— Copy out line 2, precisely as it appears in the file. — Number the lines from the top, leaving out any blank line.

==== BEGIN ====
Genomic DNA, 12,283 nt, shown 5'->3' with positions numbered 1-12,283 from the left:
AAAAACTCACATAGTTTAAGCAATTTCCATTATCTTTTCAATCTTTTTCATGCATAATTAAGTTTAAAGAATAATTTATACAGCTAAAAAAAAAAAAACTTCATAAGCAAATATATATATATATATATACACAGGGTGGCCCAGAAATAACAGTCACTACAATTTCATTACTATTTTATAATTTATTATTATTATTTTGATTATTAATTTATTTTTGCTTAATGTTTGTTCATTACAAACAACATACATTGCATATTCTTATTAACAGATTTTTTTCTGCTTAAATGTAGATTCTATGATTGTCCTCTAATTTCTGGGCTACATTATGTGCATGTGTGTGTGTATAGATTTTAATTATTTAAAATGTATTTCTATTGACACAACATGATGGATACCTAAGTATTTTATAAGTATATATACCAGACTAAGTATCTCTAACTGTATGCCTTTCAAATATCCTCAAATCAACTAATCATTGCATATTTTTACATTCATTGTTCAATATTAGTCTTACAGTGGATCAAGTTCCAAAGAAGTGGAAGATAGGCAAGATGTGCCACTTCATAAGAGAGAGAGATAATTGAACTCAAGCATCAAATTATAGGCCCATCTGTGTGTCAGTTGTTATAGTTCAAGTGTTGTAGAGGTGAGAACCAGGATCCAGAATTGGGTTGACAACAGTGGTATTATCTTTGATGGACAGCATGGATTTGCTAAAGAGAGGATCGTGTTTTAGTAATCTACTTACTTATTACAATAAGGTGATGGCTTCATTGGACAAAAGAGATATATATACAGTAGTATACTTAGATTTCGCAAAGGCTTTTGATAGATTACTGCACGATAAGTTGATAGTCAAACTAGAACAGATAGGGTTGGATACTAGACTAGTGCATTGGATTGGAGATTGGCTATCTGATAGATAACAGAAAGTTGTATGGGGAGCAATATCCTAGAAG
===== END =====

AAAAACTCACATAGTTTAAGCAATTTCCATTATCTTTTCAATCTTTTTCATGCATAATTAAGTTTAAAGAATAATTTATACAGCTAAAAAAAAAAAAACTTCATAAGCAAATATATATATATATATATACACAGGGTGGCCCAGAAATAACAGTCACTACAATTTCATTACTATTTTATAATTTATTATTATTATTTTGATTATTAATTTATTTTTGCTTAATGTTTGTTCATTACAAACAACATACATTGCATATTCTTATTAACAGATTTTTTTCTGCTTAAATGTAGATTCTATGATTGTCCTCTAATTTCTGGGCTACATTATGTGCATGTGTGTGTGTATAGATTTTAATTATTTAAAATGTATTTCTATTGACACAACATGATGGATACCTAAGTATTTTATAAGTATATATACCAGACTAAGTATCTCTAACTGTATGCCTTTCAAATATCCTCAAATCAACTAATCATTGCATATTTTTACATTCATTGTTCAATATTAGTCTTACAGTGGATCAAGTTCCAAAGAAGTGGAAGATAGGCAAGATGTGCCACTTCATAAGAGAGAGAGATAATTGAACTCAAGCATCAAATTATAGGCCCATCTGTGTGTCAGTTGTTATAGTTCAAGTGTTGTAGAGGTGAGAACCAGGATCCAGAATTGGGTTGACAACAGTGGTATTATCTTTGATGGACAGCATGGATTTGCTAAAGAGAGGATCGTGTTTTAGTAATCTACTTACTTATTACAATAAGGTGATGGCTTCATTGGACAAAAGAGATATATATACAGTAGTATACTTAGATTTCGCAAAGGCTTTTGATAGATTACTGCACGATAAGTTGATAGTCAAACTAGAACAGATAGGGTTGGATACTAGACTAGTGCATTGGATTGGAGATTGGCTATCTGATAGATAACAGAAAGTTGTATGGGGAGCAATATCCTAGAAG